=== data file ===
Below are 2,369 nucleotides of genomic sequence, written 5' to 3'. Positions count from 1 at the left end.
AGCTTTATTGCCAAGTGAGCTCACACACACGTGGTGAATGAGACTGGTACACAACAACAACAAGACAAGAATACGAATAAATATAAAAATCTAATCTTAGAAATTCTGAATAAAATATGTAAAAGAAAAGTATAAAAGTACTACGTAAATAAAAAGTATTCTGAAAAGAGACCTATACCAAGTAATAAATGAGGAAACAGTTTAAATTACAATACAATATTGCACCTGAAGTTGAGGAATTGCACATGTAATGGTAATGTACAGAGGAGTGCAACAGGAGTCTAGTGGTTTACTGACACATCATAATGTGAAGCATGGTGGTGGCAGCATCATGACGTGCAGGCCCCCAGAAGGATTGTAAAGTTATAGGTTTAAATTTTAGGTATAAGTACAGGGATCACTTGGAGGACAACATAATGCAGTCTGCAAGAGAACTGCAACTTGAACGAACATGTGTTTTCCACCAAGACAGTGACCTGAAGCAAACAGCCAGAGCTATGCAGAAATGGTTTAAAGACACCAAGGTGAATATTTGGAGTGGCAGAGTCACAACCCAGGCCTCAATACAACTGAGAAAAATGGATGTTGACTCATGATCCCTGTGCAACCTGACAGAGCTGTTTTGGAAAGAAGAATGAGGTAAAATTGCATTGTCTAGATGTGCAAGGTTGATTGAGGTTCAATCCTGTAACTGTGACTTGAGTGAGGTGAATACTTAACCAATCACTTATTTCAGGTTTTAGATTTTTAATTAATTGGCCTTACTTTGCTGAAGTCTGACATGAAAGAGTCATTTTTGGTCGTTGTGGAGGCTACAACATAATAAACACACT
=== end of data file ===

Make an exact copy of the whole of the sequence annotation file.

Below are 2,369 nucleotides of genomic sequence, written 5' to 3'. Positions count from 1 at the left end.
AGCTTTATTGCCAAGTGAGCTCACACACACGTGGTGAATGAGACTGGTACACAACAACAACAAGACAAGAATACGAATAAATATAAAAATCTAATCTTAGAAATTCTGAATAAAATATGTAAAAGAAAAGTATAAAAGTACTACGTAAATAAAAAGTATTCTGAAAAGAGACCTATACCAAGTAATAAATGAGGAAACAGTTTAAATTACAATACAATATTGCACCTGAAGTTGAGGAATTGCACATGTAATGGTAATGTACAGAGGAGTGCAACAGGAGTCTAGTGGTTTACTGACACATCATAATGTGAAGCATGGTGGTGGCAGCATCATGACGTGCAGGCCCCCAGAAGGATTGTAAAGTTATAGGTTTAAATTTTAGGTATAAGTACAGGGATCACTTGGAGGACAACATAATGCAGTCTGCAAGAGAACTGCAACTTGAACGAACATGTGTTTTCCACCAAGACAGTGACCTGAAGCAAACAGCCAGAGCTATGCAGAAATGGTTTAAAGACACCAAGGTGAATATTTGGAGTGGCAGAGTCACAACCCAGGCCTCAATACAACTGAGAAAAATGGATGTTGACTCATGATCCCTGTGCAACCTGACAGAGCTGTTTTGGAAAGAAGAATGAGGTAAAATTGCATTGTCTAGATGTGCAAGGTTGATTGAGGTTCAATCCTGTAACTGTGACTTGAGTGAGGTGAATACTTAACCAATCACTTATTTCAGGTTTTAGATTTTTAATTAATTGGCCTTACTTTGCTGAAGTCTGACATGAAAGAGTCATTTTTGGTCGTTGTGGAGGCTACAACATAATAAACACACT